Immigration Reform: Coming Soon?

By now, the story is all too depressingly familiar: comprehensive immigration reform has been stuck in legislative limbo for months, and virtually nothing has happened on the House side since the Senate passed its CIR bill at the end of June 2013. It’s like the film Groundhog Day, but without any forward momentum; CIR seems stuck in the same loop, from which there’s no escape.

Or is there? Even House Speaker John Boehner, no particular friend of immigration reform, seems frustrated by the complete lack of progress in this area. As reported at the end of April, Mr. Boehner publically chided his caucus for its continued unwillingness to strike a deal on immigration reform – something widely agreed to be long overdue. Speaking in his home district, Boehner summarized the attitude of his fellow House Republicans toward immigration reform: “Ohhhh. Don’t make me do this. Ohhhh. This is too hard,” noting that, “We get elected to make choices. We get elected to solve problems and it’s remarkable to me how many of my colleagues just don’t want to. They’ll take the path of least resistance.” [See Boehner Mocks GOP Colleagues on Immigration Reform, by Sheila McLaughlin, Cincinnati Inquirer, 24.Apr.2014.]

It’s too soon to tell whether this presages a renewed commitment by the House Republican leadership to finally confront our immigration issues head-on – or whether it’s merely election-year posturing, an attempt to shield the party from responsibility for the failure of immigration reform. After all, less than a week later, Boehner had fallen back to his earlier position: that the Obama administration is to blame, because they can’t be trusted to enforce the law anyway.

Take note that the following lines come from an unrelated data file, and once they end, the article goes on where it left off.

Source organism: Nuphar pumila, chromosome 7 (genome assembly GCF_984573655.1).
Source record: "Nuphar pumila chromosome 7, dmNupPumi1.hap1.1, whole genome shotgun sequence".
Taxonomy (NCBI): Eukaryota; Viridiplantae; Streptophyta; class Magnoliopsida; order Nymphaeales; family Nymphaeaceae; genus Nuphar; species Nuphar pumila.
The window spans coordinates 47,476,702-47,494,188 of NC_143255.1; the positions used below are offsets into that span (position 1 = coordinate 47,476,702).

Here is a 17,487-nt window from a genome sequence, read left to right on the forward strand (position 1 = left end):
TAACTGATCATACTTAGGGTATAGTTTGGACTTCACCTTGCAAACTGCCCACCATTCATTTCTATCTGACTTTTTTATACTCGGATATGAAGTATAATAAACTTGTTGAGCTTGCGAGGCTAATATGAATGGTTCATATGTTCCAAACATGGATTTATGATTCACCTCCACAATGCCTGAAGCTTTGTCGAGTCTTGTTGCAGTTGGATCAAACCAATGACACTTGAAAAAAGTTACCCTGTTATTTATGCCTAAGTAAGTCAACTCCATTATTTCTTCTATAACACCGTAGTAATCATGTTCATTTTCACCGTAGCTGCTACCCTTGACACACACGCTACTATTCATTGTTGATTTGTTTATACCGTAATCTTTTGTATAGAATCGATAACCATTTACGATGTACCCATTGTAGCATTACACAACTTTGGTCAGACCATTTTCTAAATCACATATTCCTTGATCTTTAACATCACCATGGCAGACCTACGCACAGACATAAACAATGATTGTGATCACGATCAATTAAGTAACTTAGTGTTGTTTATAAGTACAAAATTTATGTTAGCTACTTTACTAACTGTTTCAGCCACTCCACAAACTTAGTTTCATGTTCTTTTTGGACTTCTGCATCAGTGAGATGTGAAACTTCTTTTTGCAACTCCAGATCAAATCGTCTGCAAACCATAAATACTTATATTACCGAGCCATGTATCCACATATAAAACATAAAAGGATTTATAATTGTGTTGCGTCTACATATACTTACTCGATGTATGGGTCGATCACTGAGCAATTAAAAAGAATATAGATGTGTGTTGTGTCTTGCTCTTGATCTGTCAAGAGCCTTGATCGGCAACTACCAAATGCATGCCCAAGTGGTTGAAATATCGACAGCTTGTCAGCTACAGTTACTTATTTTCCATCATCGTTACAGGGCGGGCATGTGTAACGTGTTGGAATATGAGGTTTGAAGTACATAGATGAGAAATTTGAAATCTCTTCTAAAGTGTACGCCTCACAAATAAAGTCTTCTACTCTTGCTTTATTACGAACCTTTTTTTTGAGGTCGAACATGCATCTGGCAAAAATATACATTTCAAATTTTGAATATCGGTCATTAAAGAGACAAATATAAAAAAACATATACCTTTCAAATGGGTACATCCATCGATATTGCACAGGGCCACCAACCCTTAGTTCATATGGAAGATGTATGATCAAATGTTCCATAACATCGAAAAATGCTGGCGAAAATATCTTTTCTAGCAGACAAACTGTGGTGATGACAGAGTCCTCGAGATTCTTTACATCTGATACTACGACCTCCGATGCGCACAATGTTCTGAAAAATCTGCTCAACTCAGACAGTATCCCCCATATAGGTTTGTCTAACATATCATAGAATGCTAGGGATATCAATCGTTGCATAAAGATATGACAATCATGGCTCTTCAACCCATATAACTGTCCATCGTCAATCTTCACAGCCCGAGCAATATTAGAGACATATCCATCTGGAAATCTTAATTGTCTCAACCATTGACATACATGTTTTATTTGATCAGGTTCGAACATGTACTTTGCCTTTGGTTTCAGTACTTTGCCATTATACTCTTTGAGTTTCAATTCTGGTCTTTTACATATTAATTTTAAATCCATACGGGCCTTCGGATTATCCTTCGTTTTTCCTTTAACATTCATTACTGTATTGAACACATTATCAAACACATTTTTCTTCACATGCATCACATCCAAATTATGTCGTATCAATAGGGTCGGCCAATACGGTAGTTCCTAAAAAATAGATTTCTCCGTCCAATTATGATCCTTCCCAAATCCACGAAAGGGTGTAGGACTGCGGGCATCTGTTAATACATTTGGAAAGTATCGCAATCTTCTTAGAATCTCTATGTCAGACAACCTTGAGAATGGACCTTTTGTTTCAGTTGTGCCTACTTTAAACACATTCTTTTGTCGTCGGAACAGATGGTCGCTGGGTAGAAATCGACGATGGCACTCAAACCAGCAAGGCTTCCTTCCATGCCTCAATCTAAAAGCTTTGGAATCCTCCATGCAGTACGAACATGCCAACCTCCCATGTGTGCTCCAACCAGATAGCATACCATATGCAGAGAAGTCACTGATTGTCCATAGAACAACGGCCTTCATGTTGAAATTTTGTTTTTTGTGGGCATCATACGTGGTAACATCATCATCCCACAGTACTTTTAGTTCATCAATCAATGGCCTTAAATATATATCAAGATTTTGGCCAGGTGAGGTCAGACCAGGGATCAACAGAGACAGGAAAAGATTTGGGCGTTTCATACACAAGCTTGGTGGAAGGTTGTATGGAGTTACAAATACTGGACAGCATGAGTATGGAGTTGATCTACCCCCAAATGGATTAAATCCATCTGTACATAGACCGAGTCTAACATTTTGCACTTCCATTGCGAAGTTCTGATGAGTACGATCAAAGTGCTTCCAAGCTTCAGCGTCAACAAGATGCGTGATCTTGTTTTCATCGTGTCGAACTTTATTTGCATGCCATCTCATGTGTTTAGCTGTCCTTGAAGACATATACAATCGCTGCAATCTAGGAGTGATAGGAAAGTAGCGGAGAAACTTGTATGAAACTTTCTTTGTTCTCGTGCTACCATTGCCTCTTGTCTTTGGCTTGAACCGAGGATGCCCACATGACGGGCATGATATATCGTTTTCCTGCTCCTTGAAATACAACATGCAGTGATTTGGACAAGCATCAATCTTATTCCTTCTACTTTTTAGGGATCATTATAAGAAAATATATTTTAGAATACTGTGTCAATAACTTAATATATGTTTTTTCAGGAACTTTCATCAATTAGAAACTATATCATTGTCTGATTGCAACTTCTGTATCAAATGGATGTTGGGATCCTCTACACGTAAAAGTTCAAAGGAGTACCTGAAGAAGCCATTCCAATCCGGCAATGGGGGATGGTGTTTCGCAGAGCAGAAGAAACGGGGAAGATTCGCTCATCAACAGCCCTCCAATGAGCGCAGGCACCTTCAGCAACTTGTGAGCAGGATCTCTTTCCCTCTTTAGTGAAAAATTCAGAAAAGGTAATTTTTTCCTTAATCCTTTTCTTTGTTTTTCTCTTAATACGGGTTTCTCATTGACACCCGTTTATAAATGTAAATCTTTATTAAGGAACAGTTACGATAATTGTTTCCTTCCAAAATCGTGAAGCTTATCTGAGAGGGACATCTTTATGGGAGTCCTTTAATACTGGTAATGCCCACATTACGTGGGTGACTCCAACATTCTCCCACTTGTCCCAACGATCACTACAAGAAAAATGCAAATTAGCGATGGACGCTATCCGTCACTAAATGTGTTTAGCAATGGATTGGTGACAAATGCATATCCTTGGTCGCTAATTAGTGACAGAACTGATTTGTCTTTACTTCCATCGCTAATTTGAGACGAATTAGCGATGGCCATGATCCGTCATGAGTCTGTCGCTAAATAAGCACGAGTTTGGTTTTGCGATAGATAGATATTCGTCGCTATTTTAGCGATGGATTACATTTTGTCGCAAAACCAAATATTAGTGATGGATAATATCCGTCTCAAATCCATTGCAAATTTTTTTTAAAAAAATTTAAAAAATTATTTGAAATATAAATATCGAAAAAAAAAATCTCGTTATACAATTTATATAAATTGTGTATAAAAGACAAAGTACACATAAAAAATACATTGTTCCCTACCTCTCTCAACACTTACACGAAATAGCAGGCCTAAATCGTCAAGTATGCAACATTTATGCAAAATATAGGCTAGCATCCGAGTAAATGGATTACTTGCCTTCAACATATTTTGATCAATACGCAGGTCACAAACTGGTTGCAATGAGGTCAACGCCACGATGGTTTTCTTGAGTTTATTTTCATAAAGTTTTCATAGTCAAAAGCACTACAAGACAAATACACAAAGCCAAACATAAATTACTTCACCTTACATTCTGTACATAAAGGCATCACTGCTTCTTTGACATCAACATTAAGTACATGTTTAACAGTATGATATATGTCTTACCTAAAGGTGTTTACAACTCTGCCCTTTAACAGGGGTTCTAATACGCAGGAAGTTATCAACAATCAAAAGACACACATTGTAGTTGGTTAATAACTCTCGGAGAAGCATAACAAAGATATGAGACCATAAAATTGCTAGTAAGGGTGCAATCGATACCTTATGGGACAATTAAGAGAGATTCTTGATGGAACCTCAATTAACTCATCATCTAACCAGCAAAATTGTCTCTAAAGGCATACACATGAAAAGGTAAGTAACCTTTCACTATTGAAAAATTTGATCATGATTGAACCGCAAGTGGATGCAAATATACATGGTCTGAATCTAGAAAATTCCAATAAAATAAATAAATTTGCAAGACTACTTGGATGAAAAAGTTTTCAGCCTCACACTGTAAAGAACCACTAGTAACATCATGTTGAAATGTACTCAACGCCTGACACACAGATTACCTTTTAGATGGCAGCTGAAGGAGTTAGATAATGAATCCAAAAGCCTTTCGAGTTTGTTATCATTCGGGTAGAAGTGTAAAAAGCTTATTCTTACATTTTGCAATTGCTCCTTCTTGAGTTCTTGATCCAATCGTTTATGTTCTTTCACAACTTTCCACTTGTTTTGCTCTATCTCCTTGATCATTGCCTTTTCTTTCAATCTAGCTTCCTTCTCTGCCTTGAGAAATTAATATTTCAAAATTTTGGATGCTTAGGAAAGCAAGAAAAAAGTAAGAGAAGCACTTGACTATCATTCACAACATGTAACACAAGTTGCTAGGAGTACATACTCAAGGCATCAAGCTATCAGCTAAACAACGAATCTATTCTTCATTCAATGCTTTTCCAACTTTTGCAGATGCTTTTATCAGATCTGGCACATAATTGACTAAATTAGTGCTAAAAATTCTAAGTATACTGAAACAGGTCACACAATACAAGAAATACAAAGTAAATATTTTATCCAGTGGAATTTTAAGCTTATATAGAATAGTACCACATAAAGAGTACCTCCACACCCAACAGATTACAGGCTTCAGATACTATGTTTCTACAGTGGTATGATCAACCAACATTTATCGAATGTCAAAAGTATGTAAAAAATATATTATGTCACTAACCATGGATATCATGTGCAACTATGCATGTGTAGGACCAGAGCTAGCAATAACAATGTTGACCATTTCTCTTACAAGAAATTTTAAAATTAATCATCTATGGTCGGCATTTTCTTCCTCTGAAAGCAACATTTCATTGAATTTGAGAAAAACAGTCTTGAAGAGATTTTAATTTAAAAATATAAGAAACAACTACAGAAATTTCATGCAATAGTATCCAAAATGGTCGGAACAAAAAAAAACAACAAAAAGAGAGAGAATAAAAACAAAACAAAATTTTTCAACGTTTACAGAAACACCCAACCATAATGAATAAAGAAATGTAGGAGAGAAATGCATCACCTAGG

Nonetheless, Mr. Boehner’s remarks still suggest that we may yet see some movement on this issue before the year is out. There is other evidence to support this as well. Last week, a prominent New York Republican, Rep. Peter King, fired off a letter to the Speaker, calling on him “to pass meaningful immigration reform legislation,” because “it would be in the country’s national interest as well as the interest of our party if this could be achieved.” [See Letter from Rep. Peter King to Speaker John Boehner, 23.Apr.2014, available on, and Peter King Urges Immigration Reform, by Seung Min Kim,, 24.Apr.2014.]

Meanwhile, another leading Congressional Republican, Rep. Joe Barton (R-TX), announced plans to introduce a comprehensive immigration reform bill that, according to NBC Dallas-Fort Worth, will include a guest worker program and a path to citizenship for minor children of undocumented immigrants. [See Time for GOP to Offer Immigration Reform Plan: Barton, by Tim Livingston, NBC Dallas-Fort Worth, 25.Apr.2014.]

Other indications include a post on the “218” blog of Congressional Quarterly’s Roll Call – a paper of record on Capitol Hill – pronouncing immigration reform “decidedly not dead” in 2014, based not only on the Speaker’s jabs at his own caucus, but on public statements from several House GOP members in recent weeks, all pushing for immigration reform this year. Roll Call spoke to Rep. Mario Diaz-Balart (R-FL), “a major player in ongoing efforts to produce a bill that could balance Republican demands for border security with Democratic calls for legal status for the undocumented,” who “said a solution is closer than ever.” [See Immigration Overhaul for 2014: Decidedly Not Dead, by David Eldridge,, 25.Apr.2014.]

Could it be that the planets are coming into alignment – that the House of Representatives will finally pass some form of CIR? We won’t have to wait long to find out, because it’s already May, and there’s not much time before the members shift into full-time campaign mode. Stay tuned!

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